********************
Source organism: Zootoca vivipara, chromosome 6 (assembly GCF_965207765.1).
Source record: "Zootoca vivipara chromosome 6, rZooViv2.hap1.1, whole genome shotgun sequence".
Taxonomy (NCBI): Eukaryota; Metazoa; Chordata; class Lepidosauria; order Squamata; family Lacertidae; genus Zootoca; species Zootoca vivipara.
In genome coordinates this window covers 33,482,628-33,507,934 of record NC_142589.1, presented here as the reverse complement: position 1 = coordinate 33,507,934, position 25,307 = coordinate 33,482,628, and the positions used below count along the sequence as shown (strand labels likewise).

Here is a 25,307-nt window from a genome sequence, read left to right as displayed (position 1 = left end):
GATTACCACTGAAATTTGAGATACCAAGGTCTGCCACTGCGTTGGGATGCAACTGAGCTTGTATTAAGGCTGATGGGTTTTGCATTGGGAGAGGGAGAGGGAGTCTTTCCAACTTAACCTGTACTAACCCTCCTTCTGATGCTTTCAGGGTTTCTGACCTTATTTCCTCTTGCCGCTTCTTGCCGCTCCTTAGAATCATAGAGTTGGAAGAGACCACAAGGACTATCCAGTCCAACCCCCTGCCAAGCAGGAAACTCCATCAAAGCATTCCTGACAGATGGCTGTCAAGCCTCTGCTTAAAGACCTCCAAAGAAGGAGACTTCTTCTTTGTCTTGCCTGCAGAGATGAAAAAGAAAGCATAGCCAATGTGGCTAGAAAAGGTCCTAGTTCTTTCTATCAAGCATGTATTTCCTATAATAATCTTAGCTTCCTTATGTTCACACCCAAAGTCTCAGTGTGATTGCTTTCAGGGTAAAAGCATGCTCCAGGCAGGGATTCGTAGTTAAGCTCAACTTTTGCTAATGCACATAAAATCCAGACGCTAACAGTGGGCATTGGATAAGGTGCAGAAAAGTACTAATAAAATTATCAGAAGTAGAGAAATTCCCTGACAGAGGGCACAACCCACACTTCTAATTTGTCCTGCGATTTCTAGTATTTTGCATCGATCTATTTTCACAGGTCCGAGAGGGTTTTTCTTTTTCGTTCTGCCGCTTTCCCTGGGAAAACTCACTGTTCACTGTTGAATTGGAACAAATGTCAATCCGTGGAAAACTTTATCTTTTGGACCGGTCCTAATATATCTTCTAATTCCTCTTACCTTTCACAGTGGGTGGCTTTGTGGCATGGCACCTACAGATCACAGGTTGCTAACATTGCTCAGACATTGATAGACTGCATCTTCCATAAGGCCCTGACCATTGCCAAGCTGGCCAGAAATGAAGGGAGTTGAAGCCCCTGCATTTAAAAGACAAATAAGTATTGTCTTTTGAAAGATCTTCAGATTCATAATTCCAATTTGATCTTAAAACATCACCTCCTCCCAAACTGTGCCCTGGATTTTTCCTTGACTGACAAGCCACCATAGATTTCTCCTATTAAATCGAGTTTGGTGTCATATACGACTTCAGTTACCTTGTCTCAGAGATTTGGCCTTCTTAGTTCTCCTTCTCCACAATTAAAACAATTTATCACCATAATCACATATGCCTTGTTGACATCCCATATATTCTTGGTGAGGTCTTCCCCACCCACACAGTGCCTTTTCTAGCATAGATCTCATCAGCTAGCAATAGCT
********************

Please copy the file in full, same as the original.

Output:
Source organism: Zootoca vivipara, chromosome 6 (assembly GCF_965207765.1).
Source record: "Zootoca vivipara chromosome 6, rZooViv2.hap1.1, whole genome shotgun sequence".
Taxonomy (NCBI): Eukaryota; Metazoa; Chordata; class Lepidosauria; order Squamata; family Lacertidae; genus Zootoca; species Zootoca vivipara.
In genome coordinates this window covers 33,482,628-33,507,934 of record NC_142589.1, presented here as the reverse complement: position 1 = coordinate 33,507,934, position 25,307 = coordinate 33,482,628, and the positions used below count along the sequence as shown (strand labels likewise).

Here is a 25,307-nt window from a genome sequence, read left to right as displayed (position 1 = left end):
GATTACCACTGAAATTTGAGATACCAAGGTCTGCCACTGCGTTGGGATGCAACTGAGCTTGTATTAAGGCTGATGGGTTTTGCATTGGGAGAGGGAGAGGGAGTCTTTCCAACTTAACCTGTACTAACCCTCCTTCTGATGCTTTCAGGGTTTCTGACCTTATTTCCTCTTGCCGCTTCTTGCCGCTCCTTAGAATCATAGAGTTGGAAGAGACCACAAGGACTATCCAGTCCAACCCCCTGCCAAGCAGGAAACTCCATCAAAGCATTCCTGACAGATGGCTGTCAAGCCTCTGCTTAAAGACCTCCAAAGAAGGAGACTTCTTCTTTGTCTTGCCTGCAGAGATGAAAAAGAAAGCATAGCCAATGTGGCTAGAAAAGGTCCTAGTTCTTTCTATCAAGCATGTATTTCCTATAATAATCTTAGCTTCCTTATGTTCACACCCAAAGTCTCAGTGTGATTGCTTTCAGGGTAAAAGCATGCTCCAGGCAGGGATTCGTAGTTAAGCTCAACTTTTGCTAATGCACATAAAATCCAGACGCTAACAGTGGGCATTGGATAAGGTGCAGAAAAGTACTAATAAAATTATCAGAAGTAGAGAAATTCCCTGACAGAGGGCACAACCCACACTTCTAATTTGTCCTGCGATTTCTAGTATTTTGCATCGATCTATTTTCACAGGTCCGAGAGGGTTTTTCTTTTTCGTTCTGCCGCTTTCCCTGGGAAAACTCACTGTTCACTGTTGAATTGGAACAAATGTCAATCCGTGGAAAACTTTATCTTTTGGACCGGTCCTAATATATCTTCTAATTCCTCTTACCTTTCACAGTGGGTGGCTTTGTGGCATGGCACCTACAGATCACAGGTTGCTAACATTGCTCAGACATTGATAGACTGCATCTTCCATAAGGCCCTGACCATTGCCAAGCTGGCCAGAAATGAAGGGAGTTGAAGCCCCTGCATTTAAAAGACAAATAAGTATTGTCTTTTGAAAGATCTTCAGATTCATAATTCCAATTTGATCTTAAAACATCACCTCCTCCCAAACTGTGCCCTGGATTTTTCCTTGACTGACAAGCCACCATAGATTTCTCCTATTAAATCGAGTTTGGTGTCATATACGACTTCAGTTACCTTGTCTCAGAGATTTGGCCTTCTTAGTTCTCCTTCTCCACAATTAAAACAATTTATCACCATAATCACATATGCCTTGTTGACATCCCATATATTCTTGGTGAGGTCTTCCCCACCCACACAGTGCCTTTTCTAGCATAGATCTCATCAGCTAGCAATAGCT